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One of the most challenging aspects of English verbs is that the semantics of the verbs can change considerably when using particles. Particles look like prepositions, and function like them to a certain degree, but semantically speaking, they alter the meaning of the verb they co-occur with. In the case of "cheat" vs. "cheat on," for example. "To cheat" means to use some kind of trickery to get something or more of something from someone rather than playing by accepted rules of exchange. "To cheat on." on the other hand, though related in many ways, means you are in a committed relationship with one person and have sex with a different person. You are said "to cheat on" the person you are in a relationship with.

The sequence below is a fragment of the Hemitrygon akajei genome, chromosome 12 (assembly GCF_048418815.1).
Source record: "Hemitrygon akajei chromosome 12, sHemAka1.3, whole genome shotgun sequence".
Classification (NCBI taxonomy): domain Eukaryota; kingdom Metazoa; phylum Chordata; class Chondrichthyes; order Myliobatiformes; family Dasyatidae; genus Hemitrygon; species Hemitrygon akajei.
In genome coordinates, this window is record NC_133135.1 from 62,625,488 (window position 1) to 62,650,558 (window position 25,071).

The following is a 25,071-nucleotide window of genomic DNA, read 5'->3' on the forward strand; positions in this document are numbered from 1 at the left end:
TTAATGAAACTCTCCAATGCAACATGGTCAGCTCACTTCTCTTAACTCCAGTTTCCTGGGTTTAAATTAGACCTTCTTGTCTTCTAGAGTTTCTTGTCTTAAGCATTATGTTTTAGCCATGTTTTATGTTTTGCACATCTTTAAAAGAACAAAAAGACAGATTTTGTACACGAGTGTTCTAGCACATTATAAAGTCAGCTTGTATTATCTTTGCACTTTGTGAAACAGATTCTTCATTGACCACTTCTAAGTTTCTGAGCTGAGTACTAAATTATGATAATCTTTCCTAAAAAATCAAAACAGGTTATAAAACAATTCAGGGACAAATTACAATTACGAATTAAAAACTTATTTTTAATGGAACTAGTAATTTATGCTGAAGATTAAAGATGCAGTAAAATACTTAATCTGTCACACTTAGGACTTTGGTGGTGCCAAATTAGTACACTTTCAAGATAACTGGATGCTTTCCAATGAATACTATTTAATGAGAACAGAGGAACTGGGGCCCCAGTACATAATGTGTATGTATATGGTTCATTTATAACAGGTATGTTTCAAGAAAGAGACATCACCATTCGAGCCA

I'm not sure why you are considering whether to leave such things out or not. I'm not sure what you are working out when you do this, but in this algorithm you're working through, put in a component that recognizes that these particles significantly alter meaning and are not dispensable semantically, even if grammatically the sentence still works.

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